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It’s none of your business COVID!

How has COVID-19 affected business in the liberties? 

Covid-19 has affected many businesses throughout the year, but no sector has been hit harder than small local business in the retail and hospitality sector. 

The news isn’t all bad however. We spoke to the manager of Camden Bites and Brews, and simply asked how well they were doing in comparison to before Covid-19.  

I got a simple response: they have “never done better”. 

They were closed for a period of three weeks but provided take-away pints, cocktails and food to keep their business afloat.  

Photo by Christopher O’Flaherty of Camden bites and brews

Although I spoke with Camden Bites and Brews before the announcement of new Level 5 restrictions, the manager said that they already had a plan for the next lockdown.  

Not everyone has taken to restrictions so happily. Press Up Group – which owns many pubs and restaurants including The Lucky Duck opposite TU Dublin’s Aungier Street building and Anti-Social on Francis Street– has decided to take legal action against the government over the extension to restrictions against indoor dining.  

The chain employs more than 1,700 employees, making it a major company here in Dublin.  

We asked both establishments for a statement on the matter, but they declined.  

The Liberty also paid a visit to the wonderful Liberty Market to get an idea from locals about how COVID has been affecting their business and changing how they work. 

Photo by Christopher O’Flaherty of the liberty market while closed

Fran Massey of Cut Price Jewellers said the local family run business has been affected in many ways.  

Before the latest restrictions, it was already closed for three months but moved towards a more modern, online approach to selling its products during that time, he said.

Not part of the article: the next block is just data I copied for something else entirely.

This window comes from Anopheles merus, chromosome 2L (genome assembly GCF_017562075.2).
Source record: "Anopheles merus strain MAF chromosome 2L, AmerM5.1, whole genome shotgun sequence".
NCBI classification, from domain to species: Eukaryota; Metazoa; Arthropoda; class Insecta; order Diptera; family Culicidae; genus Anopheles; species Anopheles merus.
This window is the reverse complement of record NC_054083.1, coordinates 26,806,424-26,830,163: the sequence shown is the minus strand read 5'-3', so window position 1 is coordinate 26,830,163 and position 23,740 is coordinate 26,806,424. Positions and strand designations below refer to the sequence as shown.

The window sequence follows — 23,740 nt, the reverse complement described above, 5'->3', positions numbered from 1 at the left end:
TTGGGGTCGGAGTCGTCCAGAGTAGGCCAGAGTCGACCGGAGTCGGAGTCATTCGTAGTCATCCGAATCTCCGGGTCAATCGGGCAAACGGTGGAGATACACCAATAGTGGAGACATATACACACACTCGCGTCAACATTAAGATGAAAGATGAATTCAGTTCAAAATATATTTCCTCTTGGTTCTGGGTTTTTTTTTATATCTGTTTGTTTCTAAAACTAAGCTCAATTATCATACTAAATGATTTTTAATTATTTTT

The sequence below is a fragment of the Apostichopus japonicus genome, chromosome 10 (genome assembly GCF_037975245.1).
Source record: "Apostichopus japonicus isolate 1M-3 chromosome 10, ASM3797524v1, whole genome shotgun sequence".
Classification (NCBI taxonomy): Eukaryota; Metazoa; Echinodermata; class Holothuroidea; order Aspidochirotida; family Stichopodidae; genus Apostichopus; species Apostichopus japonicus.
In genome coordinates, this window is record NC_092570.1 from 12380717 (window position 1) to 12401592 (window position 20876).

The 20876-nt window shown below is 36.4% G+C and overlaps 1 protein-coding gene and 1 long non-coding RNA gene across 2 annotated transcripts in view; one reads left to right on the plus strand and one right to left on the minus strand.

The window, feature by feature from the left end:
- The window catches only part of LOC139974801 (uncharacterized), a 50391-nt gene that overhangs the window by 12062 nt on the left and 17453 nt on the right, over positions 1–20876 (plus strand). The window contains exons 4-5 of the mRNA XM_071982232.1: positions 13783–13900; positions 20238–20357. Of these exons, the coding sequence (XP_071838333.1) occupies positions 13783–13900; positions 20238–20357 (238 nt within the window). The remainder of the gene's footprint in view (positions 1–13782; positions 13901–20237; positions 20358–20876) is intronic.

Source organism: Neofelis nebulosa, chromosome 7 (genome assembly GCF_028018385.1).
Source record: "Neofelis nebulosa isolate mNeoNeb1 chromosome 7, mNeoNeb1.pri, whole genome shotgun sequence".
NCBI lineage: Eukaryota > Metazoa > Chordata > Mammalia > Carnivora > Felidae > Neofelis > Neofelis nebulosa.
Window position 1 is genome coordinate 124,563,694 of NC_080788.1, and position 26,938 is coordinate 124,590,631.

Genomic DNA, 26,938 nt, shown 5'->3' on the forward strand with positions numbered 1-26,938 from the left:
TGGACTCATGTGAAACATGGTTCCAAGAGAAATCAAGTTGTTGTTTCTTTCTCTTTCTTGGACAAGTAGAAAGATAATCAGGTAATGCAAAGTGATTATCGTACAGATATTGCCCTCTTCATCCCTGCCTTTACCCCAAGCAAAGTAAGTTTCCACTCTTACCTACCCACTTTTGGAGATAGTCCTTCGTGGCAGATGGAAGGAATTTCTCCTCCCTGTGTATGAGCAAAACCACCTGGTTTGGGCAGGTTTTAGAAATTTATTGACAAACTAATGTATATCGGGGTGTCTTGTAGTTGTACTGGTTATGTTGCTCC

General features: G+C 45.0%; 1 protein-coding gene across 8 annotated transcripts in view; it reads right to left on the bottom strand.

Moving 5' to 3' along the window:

Massey said there has been a lack of communication from Dublin City Council. He also expressed his concern about how badly continuing restrictions and recession may hit local business in the Liberties area.  

At The Clock, a well-known pub that attracts plenty of locals in the area, we had a talk with the manager of the business to see how they are surviving during this pandemic.  

The Clock bar, photo by Christoper O’Flaherty

Like many other places, the Thomas Street pub closed for three months and now faces another closure. The rent and even the price of the Sky subscription have not gone down. They reduced their staff on a normal day from eight to two.  

The manager said restaurants and bars have been unfairly blamed for spreading the virus, and their voices has not been heard.  

Unfortunately, some businesses have had to close permanently since the pandemic. On July 30th, Bakersa popular local pub in the Liberties, had to close after 16 years in business. It released a statement on Facebook saying: 

As we began to talk to more and more locals about coronavirus, it became clear that the pandemic has greatly impacted the Liberties community. 

Pubs, restaurants and local businesses have all been hugely affected by the pandemic. Many business owners and their employees live in constant fear of closing, losing their jobs and way of life.  

Businesses that have survived are seeing fewer customers, yet the price of rent and bills have not changed.  

Let’s just hope that these struggling local businesses find a way to overcome their obstacles.  

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